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SEAL BEACH, Calif. (ChurchMilitant.com) - A Southern Californian priest is reviving the devotion of Eucharistic processions in his diocese and hopes others will do the same.
Father Alfred Baca of the diocese of Orange found time in his busy schedule, as senior priest at St. Anne Parish in Seal Beach, to talk with Church Militant about his efforts to resurrect the Catholic custom of processions for a new generation.
Baca, the vicar for ecumenism and interreligion for his diocese, also responded to Church Militant about his recent essay titled "Eucharistic Processions," which argues for the spiritual and physical advantages of walking with Jesus through city streets.
Baca states, "The Eucharistic procession is a wonderful demonstration of Catholic devotion, and ... an opportunity to bring Jesus Christ into neighborhoods and homes that have fallen away from Him."
He emphasizes that Eucharistic processions allow the faithful to bear witness more openly and "not fade back into the shadows" in the face of increased persecution of Catholics.
He also reminds priests that they have been encouraged to include processions in their response to the National Eucharistic Revival that's now taking place in the United States. Reflecting fondly on the Eucharistic processions of his youth, Baca said, "I hope children will be able to make memories like mine. I hope parishes will take the Eucharistic Lord out in procession in a time when it seems countercultural."
Church Militant: In your essay, you write that when we walk with the Blessed Sacrament, "Darkness is scattered, and the devil is weakened in his hold over souls." Could you say a little more about the sacred power of the Blessed Sacrament?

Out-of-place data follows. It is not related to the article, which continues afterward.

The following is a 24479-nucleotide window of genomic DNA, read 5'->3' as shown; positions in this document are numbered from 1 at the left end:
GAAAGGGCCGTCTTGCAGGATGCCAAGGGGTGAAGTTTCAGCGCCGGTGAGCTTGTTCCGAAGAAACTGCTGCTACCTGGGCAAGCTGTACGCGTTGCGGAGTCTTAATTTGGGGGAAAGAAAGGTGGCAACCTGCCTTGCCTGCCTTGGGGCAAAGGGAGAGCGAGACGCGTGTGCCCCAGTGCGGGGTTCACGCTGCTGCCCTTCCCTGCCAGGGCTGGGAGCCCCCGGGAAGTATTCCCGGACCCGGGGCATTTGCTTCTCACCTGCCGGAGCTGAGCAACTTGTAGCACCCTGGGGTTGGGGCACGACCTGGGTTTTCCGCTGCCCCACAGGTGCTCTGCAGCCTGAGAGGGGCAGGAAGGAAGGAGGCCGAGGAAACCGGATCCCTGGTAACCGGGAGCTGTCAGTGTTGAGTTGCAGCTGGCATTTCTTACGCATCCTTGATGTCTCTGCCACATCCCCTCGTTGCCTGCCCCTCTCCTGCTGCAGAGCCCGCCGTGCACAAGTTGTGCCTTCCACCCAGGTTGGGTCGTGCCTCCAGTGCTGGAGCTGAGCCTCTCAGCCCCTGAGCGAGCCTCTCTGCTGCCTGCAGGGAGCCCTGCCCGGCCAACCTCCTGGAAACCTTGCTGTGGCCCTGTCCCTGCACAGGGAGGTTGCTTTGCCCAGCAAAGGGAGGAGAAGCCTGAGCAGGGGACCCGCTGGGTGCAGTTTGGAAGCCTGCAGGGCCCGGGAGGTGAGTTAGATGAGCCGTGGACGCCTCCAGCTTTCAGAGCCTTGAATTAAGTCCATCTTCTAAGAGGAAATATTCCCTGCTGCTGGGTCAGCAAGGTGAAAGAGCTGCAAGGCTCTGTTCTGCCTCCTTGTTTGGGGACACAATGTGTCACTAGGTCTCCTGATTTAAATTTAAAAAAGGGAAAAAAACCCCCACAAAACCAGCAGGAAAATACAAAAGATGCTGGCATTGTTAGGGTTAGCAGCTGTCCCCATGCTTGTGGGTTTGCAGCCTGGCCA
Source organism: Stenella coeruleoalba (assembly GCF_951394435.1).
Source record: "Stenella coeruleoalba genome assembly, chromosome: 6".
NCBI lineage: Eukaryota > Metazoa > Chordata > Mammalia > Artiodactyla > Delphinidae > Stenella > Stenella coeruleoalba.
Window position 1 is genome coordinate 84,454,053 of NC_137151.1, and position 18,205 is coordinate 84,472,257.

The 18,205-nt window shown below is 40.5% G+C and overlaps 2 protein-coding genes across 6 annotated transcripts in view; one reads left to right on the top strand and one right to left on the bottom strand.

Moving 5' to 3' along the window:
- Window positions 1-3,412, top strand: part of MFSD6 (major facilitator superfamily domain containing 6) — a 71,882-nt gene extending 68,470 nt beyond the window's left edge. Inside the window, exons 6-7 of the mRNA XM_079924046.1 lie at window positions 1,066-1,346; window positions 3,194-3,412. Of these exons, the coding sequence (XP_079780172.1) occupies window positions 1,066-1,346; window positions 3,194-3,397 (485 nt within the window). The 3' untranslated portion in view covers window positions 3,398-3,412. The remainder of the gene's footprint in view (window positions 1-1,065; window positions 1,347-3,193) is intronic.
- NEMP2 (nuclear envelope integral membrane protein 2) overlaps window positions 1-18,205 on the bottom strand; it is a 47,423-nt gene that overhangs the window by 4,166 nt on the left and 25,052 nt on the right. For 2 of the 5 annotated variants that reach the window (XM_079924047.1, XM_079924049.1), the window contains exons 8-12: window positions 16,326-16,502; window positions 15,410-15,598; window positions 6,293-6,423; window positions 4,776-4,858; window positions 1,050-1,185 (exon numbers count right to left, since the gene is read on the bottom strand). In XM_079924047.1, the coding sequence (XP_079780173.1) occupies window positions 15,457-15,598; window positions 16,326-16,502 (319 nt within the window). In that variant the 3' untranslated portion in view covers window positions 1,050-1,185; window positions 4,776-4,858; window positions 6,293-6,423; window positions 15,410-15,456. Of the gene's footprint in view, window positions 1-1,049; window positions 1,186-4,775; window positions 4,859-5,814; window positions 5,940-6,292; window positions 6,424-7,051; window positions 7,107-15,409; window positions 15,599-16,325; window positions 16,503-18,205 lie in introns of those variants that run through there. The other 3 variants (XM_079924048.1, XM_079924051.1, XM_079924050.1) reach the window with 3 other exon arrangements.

Father Alfred Baca: It is obvious to anyone with faith that the world has taken a dramatic turn away from God. The world always struggles with God, but there is an increase of persecution of Christians and, in particular, Catholics. That is new. It is estimated that throughout the United States, there have been 360 attacks on Catholic Churches since May 2020. In 2023, there have been 76. There is a darkness that is finding a welcome reception that is alarming. It is important to not fade back into the shadows but to witness more openly the Catholic faith that we love. The Eucharistic procession is a wonderful demonstration of Catholic devotion ... It is an opportunity to bring Jesus Christ into neighborhoods and homes that have fallen away from Him. It is a privilege to walk with God and His people, to accompany Him. Wherever He walks, darkness recoils, and the love of Christ engages and invites people to return to Him.
CM: What are some of the comments you've received from parishioners who have participated in the processions? Have any children or young people given you any feedback?
Baca: People love processions. It reminds them of years ago when this was a normal feature of Catholic life. Especially those from other countries appreciate something that is still very familiar in their former homelife and culture. Young people are energized and enjoy the aspect of a strong and proud Catholicism. Children find it magical. In our diocese, the bishop has encouraged us to have Eucharistic processions through our neighborhoods. This last weekend, five churches processed with the Blessed Sacrament from parish to parish, finishing up at the local public university campus. A few days after, over 200 university students signed up for the Catholic club on campus. Even during COVID, we had outdoor processions. Our bishops, a number of times, climbed onto the back of pickup trucks and went their way slowly through neighborhoods with the Blessed Sacrament, surrounded by billowing incense and large numbers of believers. This is something that has been encouraged and welcomed in our diocese.